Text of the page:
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Regression Derivation

December 09, 2019

Maximum Likelihood

Consider a dataset D={(x1,y1),,(xn,yn)}\mathcal{D} = \{(x_1, y_1), \dots, (x_n, y_n)\}. We assume that yiy_i is a corrupted measurement of xix_i with some noise ϵN(0,σD2)\epsilon \sim \mathcal{N}(0, \sigma_D^2), i.e.

yi=y^i+ϵ.y_i = \hat{y}_i + \epsilon.

The goal of regression is to find a model that can capture the relationship between y^i\hat{y}_i and xix_i. Let Θ^={θ1,,θm}\hat \Theta = \{\theta_1, \dots,\theta_m \} be reasonable parameters of this model. Using Maximum Likelihood Estimation (MLE), this objective can be written as

Θ^=argmaxΘi=1nP(yixi;Θ)=argmaxΘi=1nlnP(yixi;Θ)\begin{aligned} \hat \Theta &= \underset{\Theta}\text{argmax} \prod_{i=1}^n P(y_i|x_i; \Theta) \\ &= \underset{\Theta}\text{argmax} \sum_{i=1}^n \ln P(y_i|x_i; \Theta) \end{aligned}

where P(yixi;Θ^)P(y_i|x_i; \hat \Theta) is the likelihood that we get such an observation yiy_i from xix_i under a model with parameters Θ^\hat \Theta.

Mean-Squared Error

Because we assume that yiy_i is normally distributed, the objective above is

Θ^=argmaxΘi=1nln1σD2πe12(yiy^iσD)2=argmaxΘi=1nln1σD2π+lne12(yiy^iσD)2=argmaxΘi=1nln1σD2π12(yiy^iσD)2=argmaxΘi=1n12(yiy^iσD)2=argminΘi=1n12σD2(yiy^i)2=argminΘi=1n(yiy^i)2.\begin{aligned} \hat{\Theta} &= \underset{\Theta}\text{argmax} \sum_{i=1}^n \ln \frac{1}{\sigma_D\sqrt{2\pi}} e^{ - \frac{1}{2}\big(\frac{y_i - \hat{y}_i}{\sigma_D}\big)^2} \\ &= \underset{\Theta}\text{argmax} \sum_{i=1}^n \ln \frac{1}{\sigma_D\sqrt{2\pi}} + \ln e^{ - \frac{1}{2}\big(\frac{y_i - \hat{y}_i}{\sigma_D}\big)^2} \\ &=\underset{\Theta}\text{argmax} \sum_{i=1}^n \cancel{\ln \frac{1}{\sigma_D\sqrt{2\pi}}} - \frac{1}{2}\big(\frac{y_i - \hat{y}_i}{\sigma_D}\big)^2 \\ &= \underset{\Theta}\text{argmax} \sum_{i=1}^n- \frac{1}{2}\big(\frac{y_i - \hat{y}_i}{\sigma_D}\big)^2 \\ &= \underset{\Theta}\text{argmin} \sum_{i=1}^n \cancel{\frac{1}{2\sigma_D^2}} \big({y_i - \hat{y}_i}\big)^2 \\ &= \underset{\Theta}\text{argmin} \sum_{i=1}^n \big(y_i - \hat{y}_i \big)^2. \end{aligned}

We cancel the two terms in the derivation because they do not depends on Θ\Theta, hence no influence on the opitimization.

Maximum a Posteriori

The MLE approach above consider only the likelihood term in Bayes' rule:

P(ΘD)Posterior=P(DΘ)LikelihoodP(Θ)PriorP(D)Evidence\underbrace{P(\Theta| \mathcal{D})}_{\text{Posterior} } = \frac{ \overbrace{P(\mathcal{D}|\Theta)}^{\text{Likelihood}} \overbrace{P(\Theta)}^{\text{Prior}}}{ \underbrace{P(\mathcal{D})}_{\text{Evidence}} }

Because P(D)P(\mathcal{D}) does not depend on Θ\Theta, the posterior is

P(ΘD)P(DΘ)P(Θ).P(\Theta| \mathcal{D}) \propto P(\mathcal{D}|\Theta) P(\Theta).

Using Maximum a Posteriori (MAP), one can find suitable parameters Θ^\hat{\Theta} by maximizing P(θD)P(\theta|\mathcal{D}):

Θ^=argmaxΘ(i=1nP(yixi;Θ))P(Θ)=argmaxΘ(i=1nlnP(yixi;Θ))+lnP(Θ).\begin{aligned} \hat \Theta &= \underset{\Theta}\text{argmax} \bigg( \prod_{i=1}^n P(y_i|x_i; \Theta) \bigg) P(\Theta) \\ &= \underset{\Theta}\text{argmax} \bigg( \sum_{i=1}^n \ln P(y_i|x_i; \Theta) \bigg) + \ln P(\Theta). \end{aligned}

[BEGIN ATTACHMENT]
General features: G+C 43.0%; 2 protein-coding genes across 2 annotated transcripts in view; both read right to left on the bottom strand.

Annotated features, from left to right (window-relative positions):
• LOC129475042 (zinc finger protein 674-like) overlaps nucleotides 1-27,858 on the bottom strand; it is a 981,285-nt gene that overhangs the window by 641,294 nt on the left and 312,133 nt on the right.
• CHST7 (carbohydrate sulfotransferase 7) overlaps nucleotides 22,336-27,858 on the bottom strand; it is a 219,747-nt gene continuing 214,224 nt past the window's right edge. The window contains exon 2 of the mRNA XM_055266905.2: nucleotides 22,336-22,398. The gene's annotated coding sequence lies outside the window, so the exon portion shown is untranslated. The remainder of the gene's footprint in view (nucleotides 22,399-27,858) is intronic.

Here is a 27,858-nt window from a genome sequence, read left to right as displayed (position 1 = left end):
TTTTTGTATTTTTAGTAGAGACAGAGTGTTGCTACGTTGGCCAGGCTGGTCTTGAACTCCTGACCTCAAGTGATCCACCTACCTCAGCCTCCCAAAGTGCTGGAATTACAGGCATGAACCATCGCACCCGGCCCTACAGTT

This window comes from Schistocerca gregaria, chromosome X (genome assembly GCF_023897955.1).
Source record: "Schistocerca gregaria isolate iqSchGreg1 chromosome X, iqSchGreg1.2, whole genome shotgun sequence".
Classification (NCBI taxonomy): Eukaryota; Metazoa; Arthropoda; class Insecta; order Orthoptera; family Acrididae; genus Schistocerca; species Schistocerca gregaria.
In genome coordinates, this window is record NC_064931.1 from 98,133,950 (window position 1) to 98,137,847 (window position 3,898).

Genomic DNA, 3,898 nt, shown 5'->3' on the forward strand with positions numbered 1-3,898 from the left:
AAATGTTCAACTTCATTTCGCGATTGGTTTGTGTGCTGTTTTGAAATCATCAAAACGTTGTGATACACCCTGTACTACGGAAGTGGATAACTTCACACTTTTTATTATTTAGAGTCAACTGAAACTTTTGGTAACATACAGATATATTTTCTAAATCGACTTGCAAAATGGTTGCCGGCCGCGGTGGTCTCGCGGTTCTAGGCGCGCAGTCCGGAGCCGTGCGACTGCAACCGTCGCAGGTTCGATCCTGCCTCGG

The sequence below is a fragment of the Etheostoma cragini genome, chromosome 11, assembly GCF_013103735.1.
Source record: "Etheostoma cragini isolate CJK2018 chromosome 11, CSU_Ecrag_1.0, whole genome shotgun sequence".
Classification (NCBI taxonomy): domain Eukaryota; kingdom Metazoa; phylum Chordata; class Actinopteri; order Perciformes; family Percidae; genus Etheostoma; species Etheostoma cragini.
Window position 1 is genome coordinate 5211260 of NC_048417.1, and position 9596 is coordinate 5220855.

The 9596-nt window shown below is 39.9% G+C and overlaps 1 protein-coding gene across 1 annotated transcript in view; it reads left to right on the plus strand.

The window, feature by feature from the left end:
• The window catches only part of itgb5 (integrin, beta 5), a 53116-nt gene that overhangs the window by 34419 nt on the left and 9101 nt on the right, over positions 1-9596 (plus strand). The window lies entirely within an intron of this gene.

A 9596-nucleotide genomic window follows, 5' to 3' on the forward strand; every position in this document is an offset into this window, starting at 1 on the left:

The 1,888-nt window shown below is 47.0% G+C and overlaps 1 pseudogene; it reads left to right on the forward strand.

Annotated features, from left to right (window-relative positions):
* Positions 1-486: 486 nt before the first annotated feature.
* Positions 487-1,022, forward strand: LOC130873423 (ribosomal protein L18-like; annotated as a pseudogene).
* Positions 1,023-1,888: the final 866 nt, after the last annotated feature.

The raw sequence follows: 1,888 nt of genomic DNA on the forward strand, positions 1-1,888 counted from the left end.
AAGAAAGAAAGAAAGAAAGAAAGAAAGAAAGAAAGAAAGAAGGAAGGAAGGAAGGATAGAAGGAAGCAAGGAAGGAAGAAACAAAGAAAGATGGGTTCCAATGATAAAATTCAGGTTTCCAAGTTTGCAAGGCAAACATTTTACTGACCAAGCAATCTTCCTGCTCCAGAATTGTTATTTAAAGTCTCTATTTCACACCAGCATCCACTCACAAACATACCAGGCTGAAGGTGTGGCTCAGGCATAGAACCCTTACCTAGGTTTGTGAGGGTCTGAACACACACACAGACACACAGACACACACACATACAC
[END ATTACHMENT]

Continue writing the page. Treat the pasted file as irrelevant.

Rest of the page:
Consider each parameter θiN(0,σθ2)\theta_i \sim \mathcal{N}(0, \sigma_{\theta}^2). The second term is then

lnP(Θ)=lnj=1m1σθ2πe12(θjσθ)2=j=1mln1σθ2πe12(θjσθ)2.\begin{aligned} \ln P(\Theta) &= \ln \prod_{j=1}^{m} \frac{1}{\sigma_\theta \sqrt{2\pi}} e^{ - \frac{1}{2}\big(\frac{\theta_j}{\sigma_\theta}\big)^2} \\ & = \sum_{j=1}^m \ln \frac{1}{\sigma_\theta \sqrt{2\pi}} e^{ - \frac{1}{2}\big(\frac{\theta_j}{\sigma_\theta}\big)^2}. \end{aligned}

L2L_2 Regularizer (Weight Decay)

Borrowing the intermediate derivation step of the likelihood term from the previous section and substituting the prior term into the optimization yield

Θ^=argmaxΘi=1n12(yiy^iσD)2+j=1mln1σθ2πe12(θjσθ)2=argmaxΘi=1n12(yiy^iσD)212j=1m(θjσθ)2mlnσθ2π=argminΘi=1n(yiy^iσD)2+j=1m(θjσθ)2=argminΘi=1n(yiy^i)2+(σDσθ)2λj=1mθj2.\begin{aligned} \hat{\Theta} &= \underset{\Theta}\text{argmax} \sum_{i=1}^n- \frac{1}{2}\big(\frac{y_i - \hat{y}_i}{\sigma_D}\big)^2 + \sum_{j=1}^m \ln \frac{1}{\sigma_\theta \sqrt{2\pi}} e^{ - \frac{1}{2}\big(\frac{\theta_j}{\sigma_\theta}\big)^2} \\ &=\underset{\Theta}\text{argmax} \sum_{i=1}^n - \frac{1}{2}\big(\frac{y_i - \hat{y}_i}{\sigma_D}\big)^2 - \frac{1}{2} \sum_{j=1}^m \bigg(\frac{\theta_j}{\sigma_\theta}\bigg)^2 - \cancel{m \ln \sigma_\theta \sqrt{2\pi}}\\ &=\underset{\Theta}\text{argmin} \sum_{i=1}^n \big(\frac{y_i - \hat{y}_i}{\sigma_D}\big)^2 + \sum_{j=1}^m \bigg(\frac{\theta_j}{\sigma_\theta}\bigg)^2 \\ &=\underset{\Theta}\text{argmin} \sum_{i=1}^n (y_i - \hat{y}_i)^2 + \underbrace{\bigg(\frac{\sigma_D}{\sigma_\theta} \bigg)^2}_\lambda \sum_{j=1}^m \theta_j^2. \end{aligned}

For the last step, we multiply σD2\sigma_D^2, which is positive, to the equation. From the result above, λ\lambda is a hyperparameter that governs how much we would like to regularize the model, and one can interpret it as the ratio between the variances of data and parameters.

Acknowledgements

The content of this article is largely summarised from